They made him pay first, before he could even enter the booth. Then he sat there for an hour while they found her and punched through. Finally, though, finally; «Josie.»

«Greg,» she said, grinning her distinctive grin. «I should have known. Who else would call all the way from Vendalia? How are you?»

He told her.

Her grin vanished. «Oh, Greg,» she said. «I'm sorry. But don't let it get to you. Keep going. The next one will work out better. They always do.»

Her words didn't satisfy him. «Josie,» he said, «How are things back there? You miss me?»

«Oh, sure. Things are pretty good. It's still Skrakky, though. Stay where you are, you're better off.» She looked offscreen, then back. «I should go, before your bill gets enormous. Glad you called, love.»

«Josie,» Trager started. But the screen was already dark.

Sometimes, at night, he couldn't help himself. He would move to his home screen and ring Laurel. Invariably her eyes would narrow when she saw who it was. Then she would hang up.

And Trager would sit in a dark room and recall how once the sound of his voice made her so very, very happy.

The streets of Gidyon are not the best of places for lonely midnight walks. They are brightly lit, even in the darkest hours, and jammed with men and deadmen. And there are meathouses, all up and down the boulevards and the ironspike boardwalks.

Josie's words had lost their power. In the meathouses, Trager abandoned dreams and found cheap solace. The sensuous evenings with Laurel and the fumbling sex of his boyhood were things of yesterday; Trager took his meatmates hard and quick, almost brutally, fucked them with a wordless savage power to the inevitable perfect orgasm. Sometimes, remembering the theatre, he would have them act out short erotic playlets to get him in the mood.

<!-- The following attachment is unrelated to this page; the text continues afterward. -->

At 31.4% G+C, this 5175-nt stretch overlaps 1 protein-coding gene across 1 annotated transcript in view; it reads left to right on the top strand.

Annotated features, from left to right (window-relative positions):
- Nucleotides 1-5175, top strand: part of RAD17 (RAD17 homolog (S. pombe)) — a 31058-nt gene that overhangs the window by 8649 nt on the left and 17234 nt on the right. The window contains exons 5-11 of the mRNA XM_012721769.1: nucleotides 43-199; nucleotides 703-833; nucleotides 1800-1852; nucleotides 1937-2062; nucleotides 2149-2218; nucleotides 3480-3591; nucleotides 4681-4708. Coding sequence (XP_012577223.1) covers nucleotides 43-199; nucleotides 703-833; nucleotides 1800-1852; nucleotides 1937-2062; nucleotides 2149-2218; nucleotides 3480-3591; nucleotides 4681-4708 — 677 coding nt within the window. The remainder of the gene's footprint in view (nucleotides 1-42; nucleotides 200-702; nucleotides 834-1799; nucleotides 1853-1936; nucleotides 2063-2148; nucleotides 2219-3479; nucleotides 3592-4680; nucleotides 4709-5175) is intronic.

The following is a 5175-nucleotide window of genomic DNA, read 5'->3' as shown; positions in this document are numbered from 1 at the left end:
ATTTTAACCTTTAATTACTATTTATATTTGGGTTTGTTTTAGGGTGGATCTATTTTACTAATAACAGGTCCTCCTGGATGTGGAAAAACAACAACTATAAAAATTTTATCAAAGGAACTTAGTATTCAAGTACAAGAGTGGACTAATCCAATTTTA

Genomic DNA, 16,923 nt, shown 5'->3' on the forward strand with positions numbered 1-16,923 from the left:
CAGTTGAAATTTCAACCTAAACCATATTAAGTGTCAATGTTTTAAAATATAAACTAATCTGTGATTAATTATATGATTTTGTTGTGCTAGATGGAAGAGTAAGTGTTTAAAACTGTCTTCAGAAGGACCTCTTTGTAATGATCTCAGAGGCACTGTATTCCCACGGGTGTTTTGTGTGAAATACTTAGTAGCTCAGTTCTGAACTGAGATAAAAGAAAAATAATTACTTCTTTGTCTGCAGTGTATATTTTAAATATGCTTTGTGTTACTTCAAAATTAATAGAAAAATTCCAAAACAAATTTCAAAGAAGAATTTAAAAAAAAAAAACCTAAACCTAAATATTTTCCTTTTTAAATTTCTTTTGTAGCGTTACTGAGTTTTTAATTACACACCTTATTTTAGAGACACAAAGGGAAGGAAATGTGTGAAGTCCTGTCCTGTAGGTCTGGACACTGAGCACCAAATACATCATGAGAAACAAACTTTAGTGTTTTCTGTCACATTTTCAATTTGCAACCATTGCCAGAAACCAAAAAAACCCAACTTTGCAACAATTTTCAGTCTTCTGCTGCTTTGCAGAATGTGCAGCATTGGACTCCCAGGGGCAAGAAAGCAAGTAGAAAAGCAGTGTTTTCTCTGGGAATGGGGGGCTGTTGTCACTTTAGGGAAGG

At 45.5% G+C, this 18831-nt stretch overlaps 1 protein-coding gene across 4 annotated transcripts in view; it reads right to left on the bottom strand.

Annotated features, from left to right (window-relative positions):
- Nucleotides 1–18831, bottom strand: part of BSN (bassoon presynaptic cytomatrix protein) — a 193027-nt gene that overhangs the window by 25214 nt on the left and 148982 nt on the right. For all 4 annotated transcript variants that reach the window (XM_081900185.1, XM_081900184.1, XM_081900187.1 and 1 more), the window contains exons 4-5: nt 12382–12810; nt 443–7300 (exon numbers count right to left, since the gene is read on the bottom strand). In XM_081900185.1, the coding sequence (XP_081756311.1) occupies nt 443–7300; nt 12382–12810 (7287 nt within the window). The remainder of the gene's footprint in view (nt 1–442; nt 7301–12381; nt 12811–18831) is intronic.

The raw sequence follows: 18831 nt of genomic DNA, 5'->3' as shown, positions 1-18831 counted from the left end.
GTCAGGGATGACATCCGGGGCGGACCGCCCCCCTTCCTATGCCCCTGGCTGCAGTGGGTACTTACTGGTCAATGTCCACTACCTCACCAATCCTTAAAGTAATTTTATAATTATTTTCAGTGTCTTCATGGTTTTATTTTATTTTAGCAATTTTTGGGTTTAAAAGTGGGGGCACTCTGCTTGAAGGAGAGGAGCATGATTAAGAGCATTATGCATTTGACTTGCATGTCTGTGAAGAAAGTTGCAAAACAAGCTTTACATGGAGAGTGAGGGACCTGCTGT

In the night. Agony.

He was in the corridors again, the low dim corridors of the corpsehandlers' dorm on Skrakky, but now the corridors were twisted and torturous and Trager had long since lost his way. The air was thick with a rotting gray haze, and growing thicker. Soon, he feared, he would be all but blind.

Around and around he walked, up and down, but always there was more corridor, and all of them led nowhere. The doors were grim black rectangles, knobless, locked to him forever; he passed them by without thinking, most of them. Once or twice, though, he paused, before doors where light leaked around the frame. He would listen, and inside there were sounds, and then he would begin to knock wildly. But no one ever answered.

So he would move on, through the haze that got darker and thicker and seemed to burn his skin, past door after door after door, until he was weeping and his feet were tired and bloody. And then, off a ways, down a long, long corridor that loomed straight before him, he would see an open door. From it came light so hot and white it hurt the eyes, and music bright and joyful, and the sounds of people laughing. Then Trager would run, though his feet were raw bundles of pain and his lungs burned with the haze he was breathing. He would run and run until he reached the room with the open door.

Only when he got there, it was his room, and it was empty.